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The Givens Performing Arts Center presents “Strike at the Wind” Friday, June 23, and Saturday, June 24, at the Givens Performing Arts Center at UNC Pembroke. Showtime for both days is 7:30 p.m.  

“This is a legendary performance that has been performed at Pembroke since 1976,” said James Bass, executive director of Givens Performing Arts Center. “It was an outdoor amphitheater drama that went away in 1996 and came back in 1999.” 

Bass added that ultimately, Givens has had some ups and downs and the last performance of the play was in 2007. So the performance has been dormant for about 10 years. This year the play will be performed on a stage instead of outdoors.        

The return of the performance is a joint effort between The Lumbee Tribe of North Carolina and The University of North Carolina at Pembroke. Recently the University of North Carolina at Pembroke and the Lumbee Tribe of North Carolina acquired the rights to the play for three years. “Strike at the Wind” is a story about Henry Berry Lowry, who was considered to be the local Robin Hood that stole from the rich and gave back to the poor. 

This dates back into the late 1800s toward the end of the Civil War. “The play is kind of a local legend around here, and for years everybody attended to see it,” said Bass. “It is one of those things that has been a part of Lumbee Homecoming and every year many people were committed to it and would come to see it over and over again.”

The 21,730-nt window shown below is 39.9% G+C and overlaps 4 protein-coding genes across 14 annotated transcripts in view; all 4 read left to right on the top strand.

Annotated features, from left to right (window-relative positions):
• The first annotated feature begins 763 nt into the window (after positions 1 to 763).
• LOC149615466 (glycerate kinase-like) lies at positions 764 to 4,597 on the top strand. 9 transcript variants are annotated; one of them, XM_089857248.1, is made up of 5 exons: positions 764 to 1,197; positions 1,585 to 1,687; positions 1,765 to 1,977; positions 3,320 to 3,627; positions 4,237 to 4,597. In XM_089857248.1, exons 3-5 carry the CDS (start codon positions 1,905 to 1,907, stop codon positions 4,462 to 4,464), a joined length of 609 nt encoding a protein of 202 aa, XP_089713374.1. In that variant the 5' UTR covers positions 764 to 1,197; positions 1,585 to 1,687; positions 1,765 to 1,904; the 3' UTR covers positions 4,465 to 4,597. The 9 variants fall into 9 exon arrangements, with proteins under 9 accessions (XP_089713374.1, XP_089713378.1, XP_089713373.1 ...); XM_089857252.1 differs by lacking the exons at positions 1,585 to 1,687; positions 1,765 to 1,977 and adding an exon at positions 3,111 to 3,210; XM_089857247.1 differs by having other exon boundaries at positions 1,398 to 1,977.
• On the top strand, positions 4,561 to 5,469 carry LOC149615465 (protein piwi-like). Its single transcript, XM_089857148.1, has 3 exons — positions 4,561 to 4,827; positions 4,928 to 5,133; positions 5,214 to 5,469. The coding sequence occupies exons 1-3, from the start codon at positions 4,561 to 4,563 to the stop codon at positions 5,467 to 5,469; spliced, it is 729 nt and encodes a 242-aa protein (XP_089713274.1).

Bass added that the Givens director of theater, Dr. Jonathan Drahos, will direct the performance.

In the Depression and in the 1920s, many farmers in Robeson County suffered financial damage. A number of them went to Washington, D.C. to petition for help. “One of the things that came about was the government gave the Lumbee people money to produce a historical pageant,” said Bass. “This was a venue for them to share their heritage and the history of the Lumbee Indians.”

Bass added that there were a lot of people who believed the Lumbee Indians were descendants of Sir Walter Raleigh’s Lost Colony. This has been disputed since then. 

In 1968, a Historical Drama Association was put together in Robeson County to present a drama or historical pageant about the history of the people. 

In 1976 “Strike at the Wind” debuted. It was highly successful and the first summer 18,000 people attended the performance. For years, the play was performed every summer.                  

“There is a lot of excitement about the play, and this is something that has been embraced by the community here,” said Bass. “We look forward to a huge turnout for the performance.”               

Ticket cost is $25 in advance and $30 at the door. For more information, call (910) 521-6361. 

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